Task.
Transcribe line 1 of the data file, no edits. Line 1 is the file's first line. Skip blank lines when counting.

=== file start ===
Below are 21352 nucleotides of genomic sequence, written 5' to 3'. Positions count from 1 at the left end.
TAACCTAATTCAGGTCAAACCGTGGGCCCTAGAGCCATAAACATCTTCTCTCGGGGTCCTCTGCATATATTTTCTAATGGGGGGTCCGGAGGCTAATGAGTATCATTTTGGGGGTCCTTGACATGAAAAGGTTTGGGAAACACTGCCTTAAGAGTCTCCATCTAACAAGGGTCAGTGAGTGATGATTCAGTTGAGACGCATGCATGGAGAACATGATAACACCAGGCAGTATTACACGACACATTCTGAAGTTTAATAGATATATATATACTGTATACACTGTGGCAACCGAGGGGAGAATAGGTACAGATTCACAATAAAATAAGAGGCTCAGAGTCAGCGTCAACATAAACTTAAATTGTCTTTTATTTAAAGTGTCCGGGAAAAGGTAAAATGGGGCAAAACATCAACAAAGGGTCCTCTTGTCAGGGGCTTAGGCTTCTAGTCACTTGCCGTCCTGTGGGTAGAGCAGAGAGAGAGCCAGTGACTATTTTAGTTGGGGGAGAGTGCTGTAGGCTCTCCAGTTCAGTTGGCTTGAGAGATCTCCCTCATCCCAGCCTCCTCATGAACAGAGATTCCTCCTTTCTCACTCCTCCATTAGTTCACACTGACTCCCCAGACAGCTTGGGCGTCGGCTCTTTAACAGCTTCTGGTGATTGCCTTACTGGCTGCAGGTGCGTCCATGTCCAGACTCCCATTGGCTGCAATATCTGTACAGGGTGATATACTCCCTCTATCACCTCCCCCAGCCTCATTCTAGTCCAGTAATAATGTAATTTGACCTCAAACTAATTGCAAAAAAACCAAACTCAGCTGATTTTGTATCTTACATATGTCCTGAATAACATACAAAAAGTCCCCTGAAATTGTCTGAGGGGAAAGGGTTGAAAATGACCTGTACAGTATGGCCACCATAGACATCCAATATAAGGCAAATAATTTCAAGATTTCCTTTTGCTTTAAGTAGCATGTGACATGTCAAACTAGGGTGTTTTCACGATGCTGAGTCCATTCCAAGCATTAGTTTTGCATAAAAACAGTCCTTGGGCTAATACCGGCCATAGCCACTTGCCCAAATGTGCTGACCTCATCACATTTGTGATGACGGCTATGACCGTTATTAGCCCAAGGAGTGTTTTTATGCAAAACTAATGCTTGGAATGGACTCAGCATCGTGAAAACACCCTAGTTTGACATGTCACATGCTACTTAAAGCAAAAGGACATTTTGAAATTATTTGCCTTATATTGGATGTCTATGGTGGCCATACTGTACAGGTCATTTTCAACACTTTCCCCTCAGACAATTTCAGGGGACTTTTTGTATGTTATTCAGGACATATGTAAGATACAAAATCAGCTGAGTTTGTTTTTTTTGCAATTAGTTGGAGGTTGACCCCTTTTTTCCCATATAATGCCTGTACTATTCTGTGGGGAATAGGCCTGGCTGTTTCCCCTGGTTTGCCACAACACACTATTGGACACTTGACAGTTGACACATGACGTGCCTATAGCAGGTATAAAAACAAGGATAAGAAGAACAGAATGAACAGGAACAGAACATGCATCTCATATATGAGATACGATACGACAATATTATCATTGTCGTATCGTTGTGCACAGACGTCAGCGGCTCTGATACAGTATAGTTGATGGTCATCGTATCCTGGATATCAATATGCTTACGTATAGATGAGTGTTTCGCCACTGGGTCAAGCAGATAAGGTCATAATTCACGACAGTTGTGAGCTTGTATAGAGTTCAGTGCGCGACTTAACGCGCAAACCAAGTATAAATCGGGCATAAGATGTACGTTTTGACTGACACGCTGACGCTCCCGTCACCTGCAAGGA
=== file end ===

Below are 21352 nucleotides of genomic sequence, written 5' to 3'. Positions count from 1 at the left end.